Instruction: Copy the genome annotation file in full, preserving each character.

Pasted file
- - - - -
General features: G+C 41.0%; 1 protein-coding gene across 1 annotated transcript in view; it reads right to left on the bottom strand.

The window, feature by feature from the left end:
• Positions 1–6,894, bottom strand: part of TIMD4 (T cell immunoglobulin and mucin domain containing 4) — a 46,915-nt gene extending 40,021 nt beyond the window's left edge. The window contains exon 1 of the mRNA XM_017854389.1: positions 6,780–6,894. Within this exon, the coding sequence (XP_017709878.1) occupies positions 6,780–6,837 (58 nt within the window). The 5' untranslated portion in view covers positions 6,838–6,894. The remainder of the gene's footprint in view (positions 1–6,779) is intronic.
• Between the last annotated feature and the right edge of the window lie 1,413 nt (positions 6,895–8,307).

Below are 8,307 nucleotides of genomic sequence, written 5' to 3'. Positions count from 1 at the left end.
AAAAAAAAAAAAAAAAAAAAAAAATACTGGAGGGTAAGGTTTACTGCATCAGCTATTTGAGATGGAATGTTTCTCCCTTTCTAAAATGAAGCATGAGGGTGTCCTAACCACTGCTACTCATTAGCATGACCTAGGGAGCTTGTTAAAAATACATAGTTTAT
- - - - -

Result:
General features: G+C 41.0%; 1 protein-coding gene across 1 annotated transcript in view; it reads right to left on the bottom strand.

The window, feature by feature from the left end:
• Positions 1–6,894, bottom strand: part of TIMD4 (T cell immunoglobulin and mucin domain containing 4) — a 46,915-nt gene extending 40,021 nt beyond the window's left edge. The window contains exon 1 of the mRNA XM_017854389.1: positions 6,780–6,894. Within this exon, the coding sequence (XP_017709878.1) occupies positions 6,780–6,837 (58 nt within the window). The 5' untranslated portion in view covers positions 6,838–6,894. The remainder of the gene's footprint in view (positions 1–6,779) is intronic.
• Between the last annotated feature and the right edge of the window lie 1,413 nt (positions 6,895–8,307).

Below are 8,307 nucleotides of genomic sequence, written 5' to 3'. Positions count from 1 at the left end.
AAAAAAAAAAAAAAAAAAAAAAAATACTGGAGGGTAAGGTTTACTGCATCAGCTATTTGAGATGGAATGTTTCTCCCTTTCTAAAATGAAGCATGAGGGTGTCCTAACCACTGCTACTCATTAGCATGACCTAGGGAGCTTGTTAAAAATACATAGTTTAT